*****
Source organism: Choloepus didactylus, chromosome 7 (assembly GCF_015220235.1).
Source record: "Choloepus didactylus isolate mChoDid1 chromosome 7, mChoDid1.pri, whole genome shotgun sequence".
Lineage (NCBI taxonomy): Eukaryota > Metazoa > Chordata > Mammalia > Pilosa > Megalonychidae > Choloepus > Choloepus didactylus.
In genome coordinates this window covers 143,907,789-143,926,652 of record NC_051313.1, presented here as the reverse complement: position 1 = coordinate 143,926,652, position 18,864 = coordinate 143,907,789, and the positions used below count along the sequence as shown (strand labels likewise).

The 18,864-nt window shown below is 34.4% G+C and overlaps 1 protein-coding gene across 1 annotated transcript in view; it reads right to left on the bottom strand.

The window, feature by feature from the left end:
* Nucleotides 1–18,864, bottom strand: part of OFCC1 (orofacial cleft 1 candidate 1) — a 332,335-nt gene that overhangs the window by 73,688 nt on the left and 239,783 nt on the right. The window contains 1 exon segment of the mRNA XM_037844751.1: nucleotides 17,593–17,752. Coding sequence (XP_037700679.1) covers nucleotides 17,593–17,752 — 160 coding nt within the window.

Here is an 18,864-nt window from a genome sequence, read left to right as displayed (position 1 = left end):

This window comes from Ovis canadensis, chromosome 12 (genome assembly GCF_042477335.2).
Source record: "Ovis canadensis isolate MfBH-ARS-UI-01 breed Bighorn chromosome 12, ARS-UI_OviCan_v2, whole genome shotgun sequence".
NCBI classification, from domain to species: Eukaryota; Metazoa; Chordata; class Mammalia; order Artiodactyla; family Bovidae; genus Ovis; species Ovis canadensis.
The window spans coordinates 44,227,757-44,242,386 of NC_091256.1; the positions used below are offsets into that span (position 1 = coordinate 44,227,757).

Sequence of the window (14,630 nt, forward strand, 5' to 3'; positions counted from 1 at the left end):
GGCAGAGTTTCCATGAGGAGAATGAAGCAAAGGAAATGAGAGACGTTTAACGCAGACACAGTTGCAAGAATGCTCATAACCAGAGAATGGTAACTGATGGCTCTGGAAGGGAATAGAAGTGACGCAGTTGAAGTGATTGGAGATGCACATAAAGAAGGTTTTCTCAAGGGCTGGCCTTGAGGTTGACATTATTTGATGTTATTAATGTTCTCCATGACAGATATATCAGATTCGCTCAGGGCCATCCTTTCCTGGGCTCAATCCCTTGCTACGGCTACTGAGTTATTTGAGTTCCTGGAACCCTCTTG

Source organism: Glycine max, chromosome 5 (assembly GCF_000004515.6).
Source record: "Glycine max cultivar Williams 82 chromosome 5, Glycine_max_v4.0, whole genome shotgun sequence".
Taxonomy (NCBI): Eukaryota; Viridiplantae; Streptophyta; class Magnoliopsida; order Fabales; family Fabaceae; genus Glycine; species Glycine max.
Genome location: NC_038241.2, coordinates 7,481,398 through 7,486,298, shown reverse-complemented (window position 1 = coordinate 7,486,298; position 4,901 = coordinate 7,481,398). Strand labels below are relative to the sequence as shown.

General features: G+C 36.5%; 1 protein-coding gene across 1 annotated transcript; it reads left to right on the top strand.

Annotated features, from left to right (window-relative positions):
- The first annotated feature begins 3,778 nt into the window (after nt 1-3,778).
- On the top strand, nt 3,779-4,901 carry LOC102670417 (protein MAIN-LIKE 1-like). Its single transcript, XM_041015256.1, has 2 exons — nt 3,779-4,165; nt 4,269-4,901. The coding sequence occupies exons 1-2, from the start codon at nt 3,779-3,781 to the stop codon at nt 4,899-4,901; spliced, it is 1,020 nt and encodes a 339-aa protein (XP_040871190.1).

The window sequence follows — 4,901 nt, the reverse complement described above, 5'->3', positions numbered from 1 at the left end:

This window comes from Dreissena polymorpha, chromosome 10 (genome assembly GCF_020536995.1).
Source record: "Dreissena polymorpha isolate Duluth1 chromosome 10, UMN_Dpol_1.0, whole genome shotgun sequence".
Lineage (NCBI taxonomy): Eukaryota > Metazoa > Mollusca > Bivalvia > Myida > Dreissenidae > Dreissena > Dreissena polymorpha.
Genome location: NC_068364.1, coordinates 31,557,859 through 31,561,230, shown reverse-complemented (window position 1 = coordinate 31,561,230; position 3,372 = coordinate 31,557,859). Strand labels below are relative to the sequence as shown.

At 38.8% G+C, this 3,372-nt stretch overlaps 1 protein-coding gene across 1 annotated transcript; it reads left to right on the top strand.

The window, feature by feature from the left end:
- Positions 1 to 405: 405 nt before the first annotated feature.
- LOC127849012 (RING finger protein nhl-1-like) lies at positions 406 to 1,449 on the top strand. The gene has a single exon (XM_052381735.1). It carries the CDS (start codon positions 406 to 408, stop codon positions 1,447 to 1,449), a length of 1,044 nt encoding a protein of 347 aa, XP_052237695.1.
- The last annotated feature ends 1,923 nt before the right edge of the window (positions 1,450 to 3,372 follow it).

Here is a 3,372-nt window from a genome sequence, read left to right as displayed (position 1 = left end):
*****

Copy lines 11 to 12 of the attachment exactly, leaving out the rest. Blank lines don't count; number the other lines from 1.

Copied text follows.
NCBI classification, from domain to species: Eukaryota; Metazoa; Chordata; class Mammalia; order Artiodactyla; family Bovidae; genus Ovis; species Ovis canadensis.
The window spans coordinates 44,227,757-44,242,386 of NC_091256.1; the positions used below are offsets into that span (position 1 = coordinate 44,227,757).